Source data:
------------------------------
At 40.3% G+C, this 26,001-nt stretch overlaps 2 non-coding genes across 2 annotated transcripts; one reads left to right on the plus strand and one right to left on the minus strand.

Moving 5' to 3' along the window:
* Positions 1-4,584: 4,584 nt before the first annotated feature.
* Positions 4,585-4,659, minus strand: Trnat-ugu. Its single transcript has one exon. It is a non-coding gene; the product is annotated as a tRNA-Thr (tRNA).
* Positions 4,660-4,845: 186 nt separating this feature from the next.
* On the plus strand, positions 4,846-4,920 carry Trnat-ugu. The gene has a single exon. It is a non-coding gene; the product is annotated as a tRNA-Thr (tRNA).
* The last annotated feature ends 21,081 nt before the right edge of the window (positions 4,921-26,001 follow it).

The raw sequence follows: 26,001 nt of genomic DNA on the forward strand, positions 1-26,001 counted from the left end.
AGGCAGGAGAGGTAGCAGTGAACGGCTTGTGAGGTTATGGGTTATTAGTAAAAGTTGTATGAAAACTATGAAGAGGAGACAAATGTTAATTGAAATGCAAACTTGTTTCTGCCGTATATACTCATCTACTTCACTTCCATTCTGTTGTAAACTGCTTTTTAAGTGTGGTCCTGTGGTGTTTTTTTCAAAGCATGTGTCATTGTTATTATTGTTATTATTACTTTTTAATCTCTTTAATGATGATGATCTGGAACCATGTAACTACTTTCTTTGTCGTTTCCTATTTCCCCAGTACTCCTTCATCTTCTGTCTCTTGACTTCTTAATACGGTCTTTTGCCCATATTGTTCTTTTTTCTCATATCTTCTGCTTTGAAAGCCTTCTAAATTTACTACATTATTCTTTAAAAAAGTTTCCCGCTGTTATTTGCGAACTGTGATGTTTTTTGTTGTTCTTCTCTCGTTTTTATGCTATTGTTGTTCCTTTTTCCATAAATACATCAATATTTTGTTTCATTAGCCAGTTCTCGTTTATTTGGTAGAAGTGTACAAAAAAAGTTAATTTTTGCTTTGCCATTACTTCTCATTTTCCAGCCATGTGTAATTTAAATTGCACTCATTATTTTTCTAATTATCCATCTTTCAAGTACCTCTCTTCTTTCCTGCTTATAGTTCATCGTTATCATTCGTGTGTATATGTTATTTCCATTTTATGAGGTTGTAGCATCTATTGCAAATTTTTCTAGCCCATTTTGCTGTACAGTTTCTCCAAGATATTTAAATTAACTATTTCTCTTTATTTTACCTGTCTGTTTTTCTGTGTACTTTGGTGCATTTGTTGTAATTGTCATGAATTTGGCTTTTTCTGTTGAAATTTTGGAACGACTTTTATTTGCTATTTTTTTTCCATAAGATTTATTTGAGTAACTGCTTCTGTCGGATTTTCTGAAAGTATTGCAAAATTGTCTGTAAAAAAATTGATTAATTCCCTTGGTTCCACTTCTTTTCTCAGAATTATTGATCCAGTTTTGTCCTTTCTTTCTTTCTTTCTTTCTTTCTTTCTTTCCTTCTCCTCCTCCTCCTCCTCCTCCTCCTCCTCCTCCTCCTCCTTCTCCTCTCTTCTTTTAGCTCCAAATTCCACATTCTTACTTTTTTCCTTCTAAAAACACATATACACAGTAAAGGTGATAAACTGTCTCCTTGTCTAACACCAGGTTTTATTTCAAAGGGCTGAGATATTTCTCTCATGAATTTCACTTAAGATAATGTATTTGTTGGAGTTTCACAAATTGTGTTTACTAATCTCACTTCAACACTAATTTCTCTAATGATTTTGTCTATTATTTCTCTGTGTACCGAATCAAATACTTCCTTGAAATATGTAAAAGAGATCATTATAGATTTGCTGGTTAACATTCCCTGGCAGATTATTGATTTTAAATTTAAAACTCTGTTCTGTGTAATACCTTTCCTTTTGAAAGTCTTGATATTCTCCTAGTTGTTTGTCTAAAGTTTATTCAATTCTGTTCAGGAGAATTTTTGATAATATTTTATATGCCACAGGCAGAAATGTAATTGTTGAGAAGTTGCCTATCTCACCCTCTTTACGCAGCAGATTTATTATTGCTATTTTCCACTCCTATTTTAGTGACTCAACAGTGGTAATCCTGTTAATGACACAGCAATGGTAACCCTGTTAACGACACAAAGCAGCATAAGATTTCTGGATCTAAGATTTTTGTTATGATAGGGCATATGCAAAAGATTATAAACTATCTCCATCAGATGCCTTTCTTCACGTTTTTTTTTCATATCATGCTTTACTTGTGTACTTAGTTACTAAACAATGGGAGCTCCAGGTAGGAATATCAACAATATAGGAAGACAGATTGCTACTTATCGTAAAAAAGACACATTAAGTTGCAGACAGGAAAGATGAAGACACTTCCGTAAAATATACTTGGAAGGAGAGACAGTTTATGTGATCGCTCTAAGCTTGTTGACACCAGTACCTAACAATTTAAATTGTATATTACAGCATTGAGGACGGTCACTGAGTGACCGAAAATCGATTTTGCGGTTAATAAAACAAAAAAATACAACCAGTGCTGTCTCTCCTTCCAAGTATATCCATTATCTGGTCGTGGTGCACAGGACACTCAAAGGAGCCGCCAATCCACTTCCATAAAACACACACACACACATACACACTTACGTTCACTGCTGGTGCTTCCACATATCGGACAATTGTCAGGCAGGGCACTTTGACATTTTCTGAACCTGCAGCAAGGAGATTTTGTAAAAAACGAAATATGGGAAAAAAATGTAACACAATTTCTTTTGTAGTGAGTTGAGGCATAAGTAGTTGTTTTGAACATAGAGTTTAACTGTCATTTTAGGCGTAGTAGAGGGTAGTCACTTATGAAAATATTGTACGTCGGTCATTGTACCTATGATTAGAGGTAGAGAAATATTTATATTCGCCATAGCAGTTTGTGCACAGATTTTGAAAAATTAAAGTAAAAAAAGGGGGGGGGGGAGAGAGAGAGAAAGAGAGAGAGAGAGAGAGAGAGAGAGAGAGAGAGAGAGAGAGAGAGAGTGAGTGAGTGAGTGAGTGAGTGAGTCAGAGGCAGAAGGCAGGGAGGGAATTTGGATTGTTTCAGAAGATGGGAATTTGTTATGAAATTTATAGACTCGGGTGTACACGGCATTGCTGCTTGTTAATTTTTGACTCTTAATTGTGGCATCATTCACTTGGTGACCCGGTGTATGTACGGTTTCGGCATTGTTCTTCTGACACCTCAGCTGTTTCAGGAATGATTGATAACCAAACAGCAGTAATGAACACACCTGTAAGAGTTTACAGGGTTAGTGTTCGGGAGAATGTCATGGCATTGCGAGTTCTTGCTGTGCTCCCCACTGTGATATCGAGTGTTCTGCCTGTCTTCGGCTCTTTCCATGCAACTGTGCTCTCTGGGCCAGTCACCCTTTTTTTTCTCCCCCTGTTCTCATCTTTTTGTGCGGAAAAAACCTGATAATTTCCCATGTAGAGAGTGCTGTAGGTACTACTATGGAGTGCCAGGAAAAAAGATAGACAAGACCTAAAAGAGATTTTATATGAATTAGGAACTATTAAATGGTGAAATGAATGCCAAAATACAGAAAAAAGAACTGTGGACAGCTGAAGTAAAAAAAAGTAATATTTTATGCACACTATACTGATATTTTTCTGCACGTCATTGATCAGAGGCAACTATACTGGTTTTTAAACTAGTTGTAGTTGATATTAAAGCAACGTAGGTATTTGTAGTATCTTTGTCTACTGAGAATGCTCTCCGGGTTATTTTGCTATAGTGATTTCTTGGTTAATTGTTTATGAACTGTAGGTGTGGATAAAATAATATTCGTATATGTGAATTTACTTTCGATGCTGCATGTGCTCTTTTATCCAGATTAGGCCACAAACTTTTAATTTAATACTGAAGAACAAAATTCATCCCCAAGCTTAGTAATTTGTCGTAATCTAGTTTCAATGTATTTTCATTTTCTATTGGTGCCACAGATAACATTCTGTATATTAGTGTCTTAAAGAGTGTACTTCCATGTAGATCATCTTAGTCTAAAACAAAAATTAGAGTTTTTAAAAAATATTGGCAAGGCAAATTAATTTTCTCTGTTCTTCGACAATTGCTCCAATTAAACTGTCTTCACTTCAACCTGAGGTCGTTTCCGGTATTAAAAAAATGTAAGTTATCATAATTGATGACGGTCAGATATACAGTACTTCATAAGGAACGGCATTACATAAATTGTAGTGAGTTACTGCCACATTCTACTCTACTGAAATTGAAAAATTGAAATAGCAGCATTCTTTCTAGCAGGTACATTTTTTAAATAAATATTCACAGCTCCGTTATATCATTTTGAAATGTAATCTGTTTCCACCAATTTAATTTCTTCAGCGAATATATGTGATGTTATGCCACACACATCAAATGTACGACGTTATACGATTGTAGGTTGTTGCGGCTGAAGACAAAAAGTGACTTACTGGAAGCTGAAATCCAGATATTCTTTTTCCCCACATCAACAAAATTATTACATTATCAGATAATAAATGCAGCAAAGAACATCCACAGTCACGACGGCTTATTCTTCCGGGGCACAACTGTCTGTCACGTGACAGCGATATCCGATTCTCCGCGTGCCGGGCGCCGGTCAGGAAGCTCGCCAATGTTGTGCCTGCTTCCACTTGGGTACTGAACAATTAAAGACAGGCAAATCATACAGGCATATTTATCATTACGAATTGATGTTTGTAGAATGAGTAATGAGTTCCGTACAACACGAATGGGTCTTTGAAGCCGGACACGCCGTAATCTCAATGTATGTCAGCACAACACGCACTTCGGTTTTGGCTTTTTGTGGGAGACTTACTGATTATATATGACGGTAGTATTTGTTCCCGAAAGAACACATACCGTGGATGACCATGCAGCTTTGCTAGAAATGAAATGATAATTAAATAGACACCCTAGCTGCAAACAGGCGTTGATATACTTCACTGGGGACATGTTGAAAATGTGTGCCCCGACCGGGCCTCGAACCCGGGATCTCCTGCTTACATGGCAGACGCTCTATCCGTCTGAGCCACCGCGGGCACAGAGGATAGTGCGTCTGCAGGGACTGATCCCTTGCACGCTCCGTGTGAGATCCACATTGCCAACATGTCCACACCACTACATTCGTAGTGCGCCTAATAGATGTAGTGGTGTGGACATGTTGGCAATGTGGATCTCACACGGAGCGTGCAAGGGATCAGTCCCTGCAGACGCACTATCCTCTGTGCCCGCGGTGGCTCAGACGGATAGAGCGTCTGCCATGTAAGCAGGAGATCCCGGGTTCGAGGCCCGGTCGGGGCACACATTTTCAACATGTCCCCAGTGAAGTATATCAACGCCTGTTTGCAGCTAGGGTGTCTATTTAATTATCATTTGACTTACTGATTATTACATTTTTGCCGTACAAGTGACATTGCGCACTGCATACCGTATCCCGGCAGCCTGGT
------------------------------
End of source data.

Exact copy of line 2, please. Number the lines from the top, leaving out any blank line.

Moving 5' to 3' along the window: